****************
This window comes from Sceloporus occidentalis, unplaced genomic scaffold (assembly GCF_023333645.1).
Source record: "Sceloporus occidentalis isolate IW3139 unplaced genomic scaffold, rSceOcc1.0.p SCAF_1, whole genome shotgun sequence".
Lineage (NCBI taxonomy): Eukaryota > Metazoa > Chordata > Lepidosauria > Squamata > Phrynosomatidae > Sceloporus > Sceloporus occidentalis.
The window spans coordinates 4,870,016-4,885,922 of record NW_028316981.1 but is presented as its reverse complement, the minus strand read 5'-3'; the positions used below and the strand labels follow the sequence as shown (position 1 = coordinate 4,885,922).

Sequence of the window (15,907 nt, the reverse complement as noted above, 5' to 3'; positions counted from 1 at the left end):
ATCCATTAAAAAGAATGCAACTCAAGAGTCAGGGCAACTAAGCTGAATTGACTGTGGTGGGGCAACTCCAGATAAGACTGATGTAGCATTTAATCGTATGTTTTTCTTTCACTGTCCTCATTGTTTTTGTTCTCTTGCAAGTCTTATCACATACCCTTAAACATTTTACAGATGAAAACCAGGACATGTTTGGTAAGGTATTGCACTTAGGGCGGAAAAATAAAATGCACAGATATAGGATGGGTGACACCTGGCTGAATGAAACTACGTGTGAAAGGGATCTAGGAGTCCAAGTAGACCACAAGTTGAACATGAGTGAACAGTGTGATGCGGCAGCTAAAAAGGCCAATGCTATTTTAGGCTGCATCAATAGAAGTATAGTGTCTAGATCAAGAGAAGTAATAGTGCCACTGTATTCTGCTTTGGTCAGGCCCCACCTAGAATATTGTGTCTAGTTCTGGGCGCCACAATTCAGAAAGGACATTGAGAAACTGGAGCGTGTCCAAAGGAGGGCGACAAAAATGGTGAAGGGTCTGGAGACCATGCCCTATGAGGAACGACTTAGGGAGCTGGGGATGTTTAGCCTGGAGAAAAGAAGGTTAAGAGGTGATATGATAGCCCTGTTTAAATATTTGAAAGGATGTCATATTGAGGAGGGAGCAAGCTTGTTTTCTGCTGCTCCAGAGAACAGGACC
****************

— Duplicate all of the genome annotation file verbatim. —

This window comes from Sceloporus occidentalis, unplaced genomic scaffold (assembly GCF_023333645.1).
Source record: "Sceloporus occidentalis isolate IW3139 unplaced genomic scaffold, rSceOcc1.0.p SCAF_1, whole genome shotgun sequence".
Lineage (NCBI taxonomy): Eukaryota > Metazoa > Chordata > Lepidosauria > Squamata > Phrynosomatidae > Sceloporus > Sceloporus occidentalis.
The window spans coordinates 4,870,016-4,885,922 of record NW_028316981.1 but is presented as its reverse complement, the minus strand read 5'-3'; the positions used below and the strand labels follow the sequence as shown (position 1 = coordinate 4,885,922).

Sequence of the window (15,907 nt, the reverse complement as noted above, 5' to 3'; positions counted from 1 at the left end):
ATCCATTAAAAAGAATGCAACTCAAGAGTCAGGGCAACTAAGCTGAATTGACTGTGGTGGGGCAACTCCAGATAAGACTGATGTAGCATTTAATCGTATGTTTTTCTTTCACTGTCCTCATTGTTTTTGTTCTCTTGCAAGTCTTATCACATACCCTTAAACATTTTACAGATGAAAACCAGGACATGTTTGGTAAGGTATTGCACTTAGGGCGGAAAAATAAAATGCACAGATATAGGATGGGTGACACCTGGCTGAATGAAACTACGTGTGAAAGGGATCTAGGAGTCCAAGTAGACCACAAGTTGAACATGAGTGAACAGTGTGATGCGGCAGCTAAAAAGGCCAATGCTATTTTAGGCTGCATCAATAGAAGTATAGTGTCTAGATCAAGAGAAGTAATAGTGCCACTGTATTCTGCTTTGGTCAGGCCCCACCTAGAATATTGTGTCTAGTTCTGGGCGCCACAATTCAGAAAGGACATTGAGAAACTGGAGCGTGTCCAAAGGAGGGCGACAAAAATGGTGAAGGGTCTGGAGACCATGCCCTATGAGGAACGACTTAGGGAGCTGGGGATGTTTAGCCTGGAGAAAAGAAGGTTAAGAGGTGATATGATAGCCCTGTTTAAATATTTGAAAGGATGTCATATTGAGGAGGGAGCAAGCTTGTTTTCTGCTGCTCCAGAGAACAGGACC